Life with Liz: The car window
I swear my appliances and my vehicles and any other thing that can break knows exactly when the income tax refund is coming, and they conspire to break at the same time.
This year, it’s the automatic window on my car that has decided to be ornery, and after making a crunchy noise that I chose to ignore for a few weeks, got stuck in the halfway open position on one of the nicer days last week.
Of course, that nice day was immediately followed by one of March’s “lion days,” and now my car is sitting under a tarp in the driveway, waiting for her date with the mechanic and my refund check next week.
Not that we didn’t give it the good old college try. This past year, YouTube has been our salvation this past year when it comes to small odd jobs around the house, and the broken window was no exception.
I followed along with the video, directing the Wonderful Husband to the hidden screws to remove the door panel. Pretty soon G joined in, and we sent him running for the tool bucket, which has also become a well-stocked household staple.
As we proceeded, with the requisite amount of parental cursing as cold fingers dropped screws and fumbled wrenches, I observed how much better our family has gotten at working together.
For one thing, everyone was quickly equipped with headlights, so no flashlight holding was necessary. As the WH called for tool after tool, G quickly procured them from the bucket and handed them off.
Just a few months ago, we were still calling the screwdrivers “the flat one” and “the X one.” I also got a major eye roll when I was asked to hand over a pair of dikes and I accidentally grabbed a regular pair of pliers.
Once we got inside, the culprit was obvious.
I’m definitely going to mess this up, so I’m just going to say there was a cable involved and the cable became frayed and pieces of the cable jammed up the motor that moved the window up and down. I don’t know if any of that is the technically correct terminology, but it’s the best I can describe it, so that’s going to have to do. It’s possible that the motor will still work when all the junk is pulled out of it, but at that point, we decided not to dig too much further and turn it over to a professional.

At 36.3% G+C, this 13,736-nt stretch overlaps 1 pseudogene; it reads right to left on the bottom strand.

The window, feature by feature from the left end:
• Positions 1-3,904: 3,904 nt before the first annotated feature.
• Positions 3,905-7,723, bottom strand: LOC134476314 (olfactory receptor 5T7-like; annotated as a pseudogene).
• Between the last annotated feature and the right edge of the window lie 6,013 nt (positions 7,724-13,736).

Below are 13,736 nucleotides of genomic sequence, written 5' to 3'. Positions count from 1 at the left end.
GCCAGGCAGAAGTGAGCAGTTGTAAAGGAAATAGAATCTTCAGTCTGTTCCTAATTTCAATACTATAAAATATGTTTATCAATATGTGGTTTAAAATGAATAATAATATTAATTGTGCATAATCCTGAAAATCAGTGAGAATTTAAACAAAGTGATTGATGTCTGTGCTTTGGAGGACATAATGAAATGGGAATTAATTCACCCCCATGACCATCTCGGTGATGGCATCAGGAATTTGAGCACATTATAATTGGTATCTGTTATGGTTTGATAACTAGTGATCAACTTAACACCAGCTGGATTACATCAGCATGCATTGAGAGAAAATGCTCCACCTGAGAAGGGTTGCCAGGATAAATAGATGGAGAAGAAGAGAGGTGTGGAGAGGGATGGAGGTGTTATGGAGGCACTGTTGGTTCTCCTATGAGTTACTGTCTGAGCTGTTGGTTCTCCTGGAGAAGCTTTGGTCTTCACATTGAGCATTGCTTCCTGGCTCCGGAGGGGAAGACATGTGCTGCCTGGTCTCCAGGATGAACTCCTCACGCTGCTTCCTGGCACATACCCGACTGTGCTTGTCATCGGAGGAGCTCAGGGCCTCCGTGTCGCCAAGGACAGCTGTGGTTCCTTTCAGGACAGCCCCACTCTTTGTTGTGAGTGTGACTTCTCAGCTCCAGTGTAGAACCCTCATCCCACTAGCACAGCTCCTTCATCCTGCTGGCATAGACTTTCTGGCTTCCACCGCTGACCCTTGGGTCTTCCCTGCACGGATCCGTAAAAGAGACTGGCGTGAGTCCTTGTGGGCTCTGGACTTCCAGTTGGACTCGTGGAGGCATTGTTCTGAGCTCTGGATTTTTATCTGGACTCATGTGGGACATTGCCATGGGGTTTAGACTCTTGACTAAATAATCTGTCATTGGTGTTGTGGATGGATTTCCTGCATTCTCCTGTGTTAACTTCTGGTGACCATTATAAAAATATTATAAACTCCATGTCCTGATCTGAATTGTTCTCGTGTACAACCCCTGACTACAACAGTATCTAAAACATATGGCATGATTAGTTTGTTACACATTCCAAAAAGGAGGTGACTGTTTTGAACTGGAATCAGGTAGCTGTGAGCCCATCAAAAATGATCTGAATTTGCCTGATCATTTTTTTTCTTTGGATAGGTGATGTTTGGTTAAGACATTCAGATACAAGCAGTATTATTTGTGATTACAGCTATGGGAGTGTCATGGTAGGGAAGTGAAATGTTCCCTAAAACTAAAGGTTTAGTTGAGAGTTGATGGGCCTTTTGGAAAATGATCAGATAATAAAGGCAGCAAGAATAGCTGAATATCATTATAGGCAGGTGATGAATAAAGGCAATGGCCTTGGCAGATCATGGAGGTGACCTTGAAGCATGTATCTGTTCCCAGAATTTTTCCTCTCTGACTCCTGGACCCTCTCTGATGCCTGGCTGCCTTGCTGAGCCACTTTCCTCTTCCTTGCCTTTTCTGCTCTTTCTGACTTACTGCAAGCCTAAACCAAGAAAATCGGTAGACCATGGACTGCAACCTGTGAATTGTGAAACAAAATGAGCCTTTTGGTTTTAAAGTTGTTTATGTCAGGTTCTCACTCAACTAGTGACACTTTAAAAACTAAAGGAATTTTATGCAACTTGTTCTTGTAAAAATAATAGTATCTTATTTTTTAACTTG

Oh, I did forget to mention one other helper: Duncan. Once he became aware of the action, there was no keeping him away. His first order of business was to steal every implement with a handle out of the tool bucket. When he got in trouble for that, he decided to just make off with the largest screwdriver he could find and occupy himself by chewing on the handle for five minutes. When he got bored with that, he decided to come and stick his nose into the action, literally. I mean, what project isn’t enhanced by the addition of a wet nose and muddy paws? At that point, one of us was officially designated “dog distracter.”
As we were working, I lamented the loss of the good old-fashioned window crank, which of course led to the discussion of the good old-fashioned wing windows that were usually the only form of air conditioning in our parents’ cars. Then we had to talk about how we used to never wear seat belts and how all the cool kids would cram into the back of their moms’ station wagons to go to away swim meets, baseball games or Dorney Park. G has heard these stories many times before, and he still can’t believe we ever went anywhere in a car without wearing seat belts.
I’ve spent way more money on replacing coolant and compressors than my parents ever did, as A/C now comes standard on vehicles. I guess I’m about to add automatic window repair to that tally, too. Now will also be a good time to have them take a look at whatever is going on with the heating system.
With three different zones in the vehicle, and everyone capable of adjusting their own, when the right switches are flipped, it was only a matter of time until some switch or connection stopped working perfectly. Every once in a while, when we hit a pump, the fan will shut off. Then begins the game of looking for the next pothole to gently rumble over to get it to turn back on. I’ve already YouTubed it, and I suspect it could be one of three different things, but all of them are out of my wheelhouse.
We’re not there yet, but this last year has definitely improved our self-sufficiency greatly. Whether it’s tinkering on the car, or the fact that any of the kids can now follow basic recipes and when I’m running late from work, they can be counted on to start dinner, or the fact that everyone is now proficient in painting, edging and carpet removal, I am counting it as a win. I am grateful for the resources and technology that have made learning easier, while at the same time hating it when it malfunctions and causes more complications. It’s been a crazy year, full of ups and downs, and more than once I’ve felt just as jammed up as the window is, but just like the window, I’m trusting the professionals to get things fixed, and hopefully in a few more weeks, I’ll be enjoying driving my kids all over the county again, as our activities get back to normal, and I’ll have my choice of running the A/C, or rolling down the window.
Liz Pinkey is a contributing writer to the Times News. Her column appears weekly in our Saturday feature section.